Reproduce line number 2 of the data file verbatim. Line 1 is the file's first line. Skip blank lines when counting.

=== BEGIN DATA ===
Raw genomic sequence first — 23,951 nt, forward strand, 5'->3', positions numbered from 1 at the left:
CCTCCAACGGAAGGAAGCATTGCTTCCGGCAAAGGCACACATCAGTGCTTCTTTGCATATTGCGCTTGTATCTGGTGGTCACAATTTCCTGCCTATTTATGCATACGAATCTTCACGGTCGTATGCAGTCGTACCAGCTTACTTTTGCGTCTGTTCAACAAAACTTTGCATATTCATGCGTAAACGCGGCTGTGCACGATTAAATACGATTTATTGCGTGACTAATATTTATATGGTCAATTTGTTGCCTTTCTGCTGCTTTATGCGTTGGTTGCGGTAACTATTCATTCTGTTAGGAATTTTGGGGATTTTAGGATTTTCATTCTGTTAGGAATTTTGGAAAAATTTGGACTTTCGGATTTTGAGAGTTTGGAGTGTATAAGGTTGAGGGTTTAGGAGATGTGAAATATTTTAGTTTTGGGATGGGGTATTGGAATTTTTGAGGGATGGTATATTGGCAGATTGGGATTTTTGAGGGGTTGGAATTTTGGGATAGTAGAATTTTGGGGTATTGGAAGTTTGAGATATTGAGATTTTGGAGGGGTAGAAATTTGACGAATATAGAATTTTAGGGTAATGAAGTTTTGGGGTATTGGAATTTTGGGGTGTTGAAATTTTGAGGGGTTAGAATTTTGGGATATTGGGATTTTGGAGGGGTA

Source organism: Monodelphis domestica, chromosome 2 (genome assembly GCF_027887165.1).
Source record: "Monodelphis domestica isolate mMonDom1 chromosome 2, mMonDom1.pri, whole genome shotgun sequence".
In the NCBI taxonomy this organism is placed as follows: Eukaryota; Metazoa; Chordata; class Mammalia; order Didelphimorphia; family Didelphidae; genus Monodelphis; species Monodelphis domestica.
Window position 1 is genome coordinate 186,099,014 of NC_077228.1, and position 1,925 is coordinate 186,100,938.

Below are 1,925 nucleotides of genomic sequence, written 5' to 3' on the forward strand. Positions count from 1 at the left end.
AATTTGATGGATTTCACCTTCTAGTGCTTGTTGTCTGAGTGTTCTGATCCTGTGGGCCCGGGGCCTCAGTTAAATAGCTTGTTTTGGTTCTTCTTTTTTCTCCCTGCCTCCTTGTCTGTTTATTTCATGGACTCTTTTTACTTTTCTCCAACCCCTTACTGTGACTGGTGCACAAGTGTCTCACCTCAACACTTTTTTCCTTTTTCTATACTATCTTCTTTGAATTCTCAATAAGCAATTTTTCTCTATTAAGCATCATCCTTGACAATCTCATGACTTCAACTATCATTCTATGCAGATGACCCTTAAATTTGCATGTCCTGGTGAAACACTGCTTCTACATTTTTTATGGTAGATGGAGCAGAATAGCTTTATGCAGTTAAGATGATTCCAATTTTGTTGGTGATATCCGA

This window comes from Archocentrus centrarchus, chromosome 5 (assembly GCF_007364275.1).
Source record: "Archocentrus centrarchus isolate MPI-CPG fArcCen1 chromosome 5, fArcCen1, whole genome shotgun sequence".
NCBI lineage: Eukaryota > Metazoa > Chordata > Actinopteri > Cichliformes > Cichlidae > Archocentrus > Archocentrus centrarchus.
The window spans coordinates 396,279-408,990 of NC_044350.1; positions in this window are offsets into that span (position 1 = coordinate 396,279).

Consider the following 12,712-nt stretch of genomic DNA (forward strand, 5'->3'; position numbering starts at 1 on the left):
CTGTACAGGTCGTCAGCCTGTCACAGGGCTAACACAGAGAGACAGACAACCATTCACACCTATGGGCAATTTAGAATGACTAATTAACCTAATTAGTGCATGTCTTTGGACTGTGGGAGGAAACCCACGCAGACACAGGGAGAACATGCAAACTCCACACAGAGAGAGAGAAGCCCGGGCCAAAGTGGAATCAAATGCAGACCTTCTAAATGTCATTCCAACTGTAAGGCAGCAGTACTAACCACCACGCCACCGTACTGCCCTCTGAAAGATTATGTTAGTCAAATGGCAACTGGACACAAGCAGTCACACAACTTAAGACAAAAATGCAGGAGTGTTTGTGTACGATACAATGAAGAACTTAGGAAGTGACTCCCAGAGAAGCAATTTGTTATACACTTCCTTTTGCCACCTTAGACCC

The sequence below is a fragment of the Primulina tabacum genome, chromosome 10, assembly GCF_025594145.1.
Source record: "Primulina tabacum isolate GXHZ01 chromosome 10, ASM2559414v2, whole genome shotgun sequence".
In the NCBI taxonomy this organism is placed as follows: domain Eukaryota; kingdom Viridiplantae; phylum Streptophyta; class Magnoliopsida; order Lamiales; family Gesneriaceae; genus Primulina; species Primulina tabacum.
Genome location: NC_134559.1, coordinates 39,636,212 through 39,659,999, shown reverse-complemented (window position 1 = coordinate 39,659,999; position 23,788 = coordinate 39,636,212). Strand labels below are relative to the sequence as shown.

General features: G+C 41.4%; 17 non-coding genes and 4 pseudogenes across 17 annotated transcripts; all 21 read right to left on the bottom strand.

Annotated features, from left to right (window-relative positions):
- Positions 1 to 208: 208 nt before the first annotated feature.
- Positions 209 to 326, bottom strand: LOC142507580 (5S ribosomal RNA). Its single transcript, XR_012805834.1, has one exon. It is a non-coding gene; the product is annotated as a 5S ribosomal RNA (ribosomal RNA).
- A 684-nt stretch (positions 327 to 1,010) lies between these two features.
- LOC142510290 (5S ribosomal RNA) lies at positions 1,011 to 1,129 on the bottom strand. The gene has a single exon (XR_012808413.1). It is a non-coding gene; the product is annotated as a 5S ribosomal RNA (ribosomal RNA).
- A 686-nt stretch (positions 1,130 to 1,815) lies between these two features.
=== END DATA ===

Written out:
CCTCCAACGGAAGGAAGCATTGCTTCCGGCAAAGGCACACATCAGTGCTTCTTTGCATATTGCGCTTGTATCTGGTGGTCACAATTTCCTGCCTATTTATGCATACGAATCTTCACGGTCGTATGCAGTCGTACCAGCTTACTTTTGCGTCTGTTCAACAAAACTTTGCATATTCATGCGTAAACGCGGCTGTGCACGATTAAATACGATTTATTGCGTGACTAATATTTATATGGTCAATTTGTTGCCTTTCTGCTGCTTTATGCGTTGGTTGCGGTAACTATTCATTCTGTTAGGAATTTTGGGGATTTTAGGATTTTCATTCTGTTAGGAATTTTGGAAAAATTTGGACTTTCGGATTTTGAGAGTTTGGAGTGTATAAGGTTGAGGGTTTAGGAGATGTGAAATATTTTAGTTTTGGGATGGGGTATTGGAATTTTTGAGGGATGGTATATTGGCAGATTGGGATTTTTGAGGGGTTGGAATTTTGGGATAGTAGAATTTTGGGGTATTGGAAGTTTGAGATATTGAGATTTTGGAGGGGTAGAAATTTGACGAATATAGAATTTTAGGGTAATGAAGTTTTGGGGTATTGGAATTTTGGGGTGTTGAAATTTTGAGGGGTTAGAATTTTGGGATATTGGGATTTTGGAGGGGTA